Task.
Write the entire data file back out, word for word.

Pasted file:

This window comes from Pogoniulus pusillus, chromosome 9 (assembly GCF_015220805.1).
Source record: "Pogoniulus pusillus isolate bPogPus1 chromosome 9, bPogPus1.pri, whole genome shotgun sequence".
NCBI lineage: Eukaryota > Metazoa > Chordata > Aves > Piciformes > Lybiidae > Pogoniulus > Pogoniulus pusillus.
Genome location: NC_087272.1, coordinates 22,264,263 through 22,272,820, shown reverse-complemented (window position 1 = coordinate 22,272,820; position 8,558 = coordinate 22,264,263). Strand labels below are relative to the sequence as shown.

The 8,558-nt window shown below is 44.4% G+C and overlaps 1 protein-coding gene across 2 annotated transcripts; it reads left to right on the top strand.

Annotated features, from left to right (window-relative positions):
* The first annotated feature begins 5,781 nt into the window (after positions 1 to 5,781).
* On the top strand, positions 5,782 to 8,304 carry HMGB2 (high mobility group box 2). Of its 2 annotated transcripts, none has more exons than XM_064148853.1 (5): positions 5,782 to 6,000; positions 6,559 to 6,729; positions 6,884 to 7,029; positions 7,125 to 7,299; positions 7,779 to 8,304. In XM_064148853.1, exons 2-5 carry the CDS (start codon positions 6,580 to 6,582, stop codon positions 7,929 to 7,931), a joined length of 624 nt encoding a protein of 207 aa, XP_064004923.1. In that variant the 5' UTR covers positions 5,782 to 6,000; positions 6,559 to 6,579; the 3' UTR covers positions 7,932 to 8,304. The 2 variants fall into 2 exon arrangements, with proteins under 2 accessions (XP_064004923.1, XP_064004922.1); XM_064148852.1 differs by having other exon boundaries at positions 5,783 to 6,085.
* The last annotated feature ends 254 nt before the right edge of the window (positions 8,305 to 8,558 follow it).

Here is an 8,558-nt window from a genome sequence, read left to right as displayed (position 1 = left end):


This window comes from Pogoniulus pusillus, chromosome 9 (assembly GCF_015220805.1).
Source record: "Pogoniulus pusillus isolate bPogPus1 chromosome 9, bPogPus1.pri, whole genome shotgun sequence".
NCBI lineage: Eukaryota > Metazoa > Chordata > Aves > Piciformes > Lybiidae > Pogoniulus > Pogoniulus pusillus.
Genome location: NC_087272.1, coordinates 22,264,263 through 22,272,820, shown reverse-complemented (window position 1 = coordinate 22,272,820; position 8,558 = coordinate 22,264,263). Strand labels below are relative to the sequence as shown.

The 8,558-nt window shown below is 44.4% G+C and overlaps 1 protein-coding gene across 2 annotated transcripts; it reads left to right on the top strand.

Annotated features, from left to right (window-relative positions):
* The first annotated feature begins 5,781 nt into the window (after positions 1 to 5,781).
* On the top strand, positions 5,782 to 8,304 carry HMGB2 (high mobility group box 2). Of its 2 annotated transcripts, none has more exons than XM_064148853.1 (5): positions 5,782 to 6,000; positions 6,559 to 6,729; positions 6,884 to 7,029; positions 7,125 to 7,299; positions 7,779 to 8,304. In XM_064148853.1, exons 2-5 carry the CDS (start codon positions 6,580 to 6,582, stop codon positions 7,929 to 7,931), a joined length of 624 nt encoding a protein of 207 aa, XP_064004923.1. In that variant the 5' UTR covers positions 5,782 to 6,000; positions 6,559 to 6,579; the 3' UTR covers positions 7,932 to 8,304. The 2 variants fall into 2 exon arrangements, with proteins under 2 accessions (XP_064004923.1, XP_064004922.1); XM_064148852.1 differs by having other exon boundaries at positions 5,783 to 6,085.
* The last annotated feature ends 254 nt before the right edge of the window (positions 8,305 to 8,558 follow it).

Here is an 8,558-nt window from a genome sequence, read left to right as displayed (position 1 = left end):